The coaching leadership style involves having meaningful conversations with employees that go beyond short-term concerns and instead explore the person’s professional and private life and aspirations – including their dreams, goals, and career hopes.
By having personal conversations with employees, coaching leaders build up rapport and trust. Coaching creates an ongoing conversation that allows employees to listen to performance feedback more openly, seeing it as serving their own aspirations, not just the company’s interests.
Leaders that use a coaching style help people identify their unique strengths and weaknesses, tying them to their career aspirations. They encourage employees to establish long-term development goals, and help them draw a plan for reaching them.
These leaders are good at delegating: giving employees challenging assignments that stretch them. They also tend to tolerate short-term failure, understanding that it is part of learning and developing towards longer term goals.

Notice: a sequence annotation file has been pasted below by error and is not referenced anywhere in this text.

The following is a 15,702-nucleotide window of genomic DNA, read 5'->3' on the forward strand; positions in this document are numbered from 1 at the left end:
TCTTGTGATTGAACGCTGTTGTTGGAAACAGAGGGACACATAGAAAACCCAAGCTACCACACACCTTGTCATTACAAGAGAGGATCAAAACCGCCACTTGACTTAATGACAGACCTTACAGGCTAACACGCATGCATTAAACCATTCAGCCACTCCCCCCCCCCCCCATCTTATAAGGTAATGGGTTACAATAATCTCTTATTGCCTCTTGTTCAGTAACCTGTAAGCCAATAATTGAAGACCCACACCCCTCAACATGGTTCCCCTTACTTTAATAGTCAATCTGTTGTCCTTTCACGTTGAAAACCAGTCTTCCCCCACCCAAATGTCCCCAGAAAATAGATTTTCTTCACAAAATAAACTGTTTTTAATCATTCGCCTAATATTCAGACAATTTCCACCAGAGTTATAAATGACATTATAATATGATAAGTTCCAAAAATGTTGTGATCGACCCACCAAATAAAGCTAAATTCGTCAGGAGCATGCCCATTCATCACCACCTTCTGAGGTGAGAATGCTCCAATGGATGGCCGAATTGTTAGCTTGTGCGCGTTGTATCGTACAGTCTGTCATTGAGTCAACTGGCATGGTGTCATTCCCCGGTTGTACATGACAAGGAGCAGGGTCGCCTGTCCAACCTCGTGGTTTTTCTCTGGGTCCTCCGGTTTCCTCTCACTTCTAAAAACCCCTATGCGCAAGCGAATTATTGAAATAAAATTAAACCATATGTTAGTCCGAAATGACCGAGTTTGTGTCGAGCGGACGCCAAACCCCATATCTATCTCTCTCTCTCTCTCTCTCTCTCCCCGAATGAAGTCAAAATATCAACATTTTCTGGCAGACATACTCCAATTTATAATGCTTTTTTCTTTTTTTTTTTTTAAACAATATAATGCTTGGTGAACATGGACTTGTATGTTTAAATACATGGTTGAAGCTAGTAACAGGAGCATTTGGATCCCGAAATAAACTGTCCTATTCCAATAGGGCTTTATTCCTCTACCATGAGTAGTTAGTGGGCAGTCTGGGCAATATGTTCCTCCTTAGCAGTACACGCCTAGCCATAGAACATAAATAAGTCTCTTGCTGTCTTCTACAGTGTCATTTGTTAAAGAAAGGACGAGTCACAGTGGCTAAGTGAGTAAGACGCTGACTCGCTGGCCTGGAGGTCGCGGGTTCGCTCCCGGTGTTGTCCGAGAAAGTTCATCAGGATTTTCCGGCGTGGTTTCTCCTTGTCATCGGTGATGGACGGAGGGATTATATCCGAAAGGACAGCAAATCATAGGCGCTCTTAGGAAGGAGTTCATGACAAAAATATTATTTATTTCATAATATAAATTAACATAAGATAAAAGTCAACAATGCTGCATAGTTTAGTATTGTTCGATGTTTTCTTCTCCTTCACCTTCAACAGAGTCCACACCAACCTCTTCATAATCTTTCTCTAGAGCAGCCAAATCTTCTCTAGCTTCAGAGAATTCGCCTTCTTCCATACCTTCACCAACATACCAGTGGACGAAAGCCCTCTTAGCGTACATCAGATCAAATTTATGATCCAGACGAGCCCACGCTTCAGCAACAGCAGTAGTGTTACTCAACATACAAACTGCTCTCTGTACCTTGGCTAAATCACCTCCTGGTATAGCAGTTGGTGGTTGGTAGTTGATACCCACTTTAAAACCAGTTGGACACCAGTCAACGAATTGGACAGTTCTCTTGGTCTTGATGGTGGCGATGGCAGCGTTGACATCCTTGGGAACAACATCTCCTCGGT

It is understandable that in these high-pressure times, leaders claim that they don’t have time for coaching. However, by ignoring this style they are passing up a powerful tool.
When to use the Coaching Style
Coaching works best with employees who show initiative and want more professional development.
This style fails when the employee lacks motivation or requires excessive personal direction and feedback.
Source: “The New Leaders” – Daniel Goleman
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